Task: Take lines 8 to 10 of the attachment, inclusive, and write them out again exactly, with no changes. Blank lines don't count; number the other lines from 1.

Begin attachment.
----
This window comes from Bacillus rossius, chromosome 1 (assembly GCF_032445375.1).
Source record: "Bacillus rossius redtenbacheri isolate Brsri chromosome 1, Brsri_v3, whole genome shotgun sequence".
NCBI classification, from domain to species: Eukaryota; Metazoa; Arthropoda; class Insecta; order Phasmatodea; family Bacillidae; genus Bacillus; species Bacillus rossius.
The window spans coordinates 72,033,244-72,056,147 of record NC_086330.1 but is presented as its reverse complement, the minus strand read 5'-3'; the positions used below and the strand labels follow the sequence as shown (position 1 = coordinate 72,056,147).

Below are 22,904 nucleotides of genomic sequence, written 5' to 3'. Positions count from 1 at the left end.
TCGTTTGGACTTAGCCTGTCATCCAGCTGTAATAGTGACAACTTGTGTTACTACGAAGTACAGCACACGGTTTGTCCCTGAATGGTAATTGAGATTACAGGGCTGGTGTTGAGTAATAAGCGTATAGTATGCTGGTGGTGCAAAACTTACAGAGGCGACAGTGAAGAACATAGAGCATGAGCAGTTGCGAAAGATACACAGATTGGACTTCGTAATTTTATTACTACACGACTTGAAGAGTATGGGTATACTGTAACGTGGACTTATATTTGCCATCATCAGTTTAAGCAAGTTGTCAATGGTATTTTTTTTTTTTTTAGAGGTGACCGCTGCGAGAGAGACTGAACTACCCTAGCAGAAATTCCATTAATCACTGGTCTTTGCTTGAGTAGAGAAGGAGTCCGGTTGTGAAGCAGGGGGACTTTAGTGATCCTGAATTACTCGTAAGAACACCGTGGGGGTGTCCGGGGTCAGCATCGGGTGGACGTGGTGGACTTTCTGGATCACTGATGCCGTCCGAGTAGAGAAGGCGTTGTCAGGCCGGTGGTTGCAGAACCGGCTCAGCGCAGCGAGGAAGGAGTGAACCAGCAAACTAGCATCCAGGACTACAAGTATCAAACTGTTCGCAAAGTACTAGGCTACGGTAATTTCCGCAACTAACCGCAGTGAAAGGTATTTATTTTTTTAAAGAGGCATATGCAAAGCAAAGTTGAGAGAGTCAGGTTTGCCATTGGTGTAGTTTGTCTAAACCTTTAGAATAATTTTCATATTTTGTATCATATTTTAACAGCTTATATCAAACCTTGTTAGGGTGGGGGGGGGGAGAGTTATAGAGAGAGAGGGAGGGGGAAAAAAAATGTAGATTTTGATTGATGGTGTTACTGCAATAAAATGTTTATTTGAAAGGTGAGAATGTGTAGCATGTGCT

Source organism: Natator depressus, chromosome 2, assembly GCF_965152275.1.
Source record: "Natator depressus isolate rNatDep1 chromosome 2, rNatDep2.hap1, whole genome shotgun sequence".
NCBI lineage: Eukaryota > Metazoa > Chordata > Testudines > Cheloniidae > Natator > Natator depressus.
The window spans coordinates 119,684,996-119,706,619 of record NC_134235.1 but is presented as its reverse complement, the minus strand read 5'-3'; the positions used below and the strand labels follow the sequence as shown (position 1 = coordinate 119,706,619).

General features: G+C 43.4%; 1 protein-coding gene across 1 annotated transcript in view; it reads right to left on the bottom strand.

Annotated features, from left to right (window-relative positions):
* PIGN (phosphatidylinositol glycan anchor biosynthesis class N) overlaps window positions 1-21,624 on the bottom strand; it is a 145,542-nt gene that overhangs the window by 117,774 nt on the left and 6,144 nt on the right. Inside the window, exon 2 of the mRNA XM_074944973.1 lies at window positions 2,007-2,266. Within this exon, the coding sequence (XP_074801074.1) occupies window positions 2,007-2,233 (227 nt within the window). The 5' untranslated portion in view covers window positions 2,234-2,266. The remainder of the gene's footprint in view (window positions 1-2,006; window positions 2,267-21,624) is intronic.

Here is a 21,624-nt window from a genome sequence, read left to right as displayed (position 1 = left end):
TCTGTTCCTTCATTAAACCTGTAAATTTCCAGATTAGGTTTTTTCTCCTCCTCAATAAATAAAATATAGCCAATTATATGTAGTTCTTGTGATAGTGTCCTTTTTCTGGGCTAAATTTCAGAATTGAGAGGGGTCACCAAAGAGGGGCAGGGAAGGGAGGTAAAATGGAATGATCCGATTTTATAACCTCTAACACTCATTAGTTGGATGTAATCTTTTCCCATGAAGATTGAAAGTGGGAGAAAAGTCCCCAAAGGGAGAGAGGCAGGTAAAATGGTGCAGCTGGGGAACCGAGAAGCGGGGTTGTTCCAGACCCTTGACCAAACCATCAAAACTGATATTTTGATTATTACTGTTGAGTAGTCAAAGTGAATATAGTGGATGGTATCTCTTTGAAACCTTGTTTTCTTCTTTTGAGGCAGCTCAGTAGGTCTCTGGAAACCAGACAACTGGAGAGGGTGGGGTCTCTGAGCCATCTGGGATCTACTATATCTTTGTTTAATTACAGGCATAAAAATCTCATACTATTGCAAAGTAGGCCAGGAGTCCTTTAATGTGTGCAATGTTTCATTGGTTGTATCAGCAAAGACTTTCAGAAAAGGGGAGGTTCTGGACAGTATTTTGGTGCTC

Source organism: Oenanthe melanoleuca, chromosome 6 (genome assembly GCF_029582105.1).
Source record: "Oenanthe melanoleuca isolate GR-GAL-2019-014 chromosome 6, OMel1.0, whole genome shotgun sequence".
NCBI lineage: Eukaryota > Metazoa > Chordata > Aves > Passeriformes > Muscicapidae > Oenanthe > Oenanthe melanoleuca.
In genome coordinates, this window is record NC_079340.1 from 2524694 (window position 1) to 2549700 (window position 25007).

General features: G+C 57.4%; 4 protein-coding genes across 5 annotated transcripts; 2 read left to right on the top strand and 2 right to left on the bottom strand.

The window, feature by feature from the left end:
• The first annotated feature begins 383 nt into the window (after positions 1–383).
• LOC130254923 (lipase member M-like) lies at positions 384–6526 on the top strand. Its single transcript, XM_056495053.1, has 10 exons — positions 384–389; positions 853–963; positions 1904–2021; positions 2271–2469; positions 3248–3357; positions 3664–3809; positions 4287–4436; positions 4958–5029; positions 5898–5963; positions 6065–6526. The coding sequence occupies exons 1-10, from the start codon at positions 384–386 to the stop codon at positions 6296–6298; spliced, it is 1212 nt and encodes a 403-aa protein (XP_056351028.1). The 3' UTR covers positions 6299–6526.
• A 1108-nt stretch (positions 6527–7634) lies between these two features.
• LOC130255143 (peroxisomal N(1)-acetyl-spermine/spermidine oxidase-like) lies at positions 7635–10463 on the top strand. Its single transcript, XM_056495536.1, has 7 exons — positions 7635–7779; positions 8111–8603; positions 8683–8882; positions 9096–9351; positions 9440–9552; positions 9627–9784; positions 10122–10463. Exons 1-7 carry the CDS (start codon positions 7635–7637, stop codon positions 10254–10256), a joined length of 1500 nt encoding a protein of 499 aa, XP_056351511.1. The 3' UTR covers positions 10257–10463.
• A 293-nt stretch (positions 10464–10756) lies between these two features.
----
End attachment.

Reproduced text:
Source record: "Natator depressus isolate rNatDep1 chromosome 2, rNatDep2.hap1, whole genome shotgun sequence".
NCBI lineage: Eukaryota > Metazoa > Chordata > Testudines > Cheloniidae > Natator > Natator depressus.
The window spans coordinates 119,684,996-119,706,619 of record NC_134235.1 but is presented as its reverse complement, the minus strand read 5'-3'; the positions used below and the strand labels follow the sequence as shown (position 1 = coordinate 119,706,619).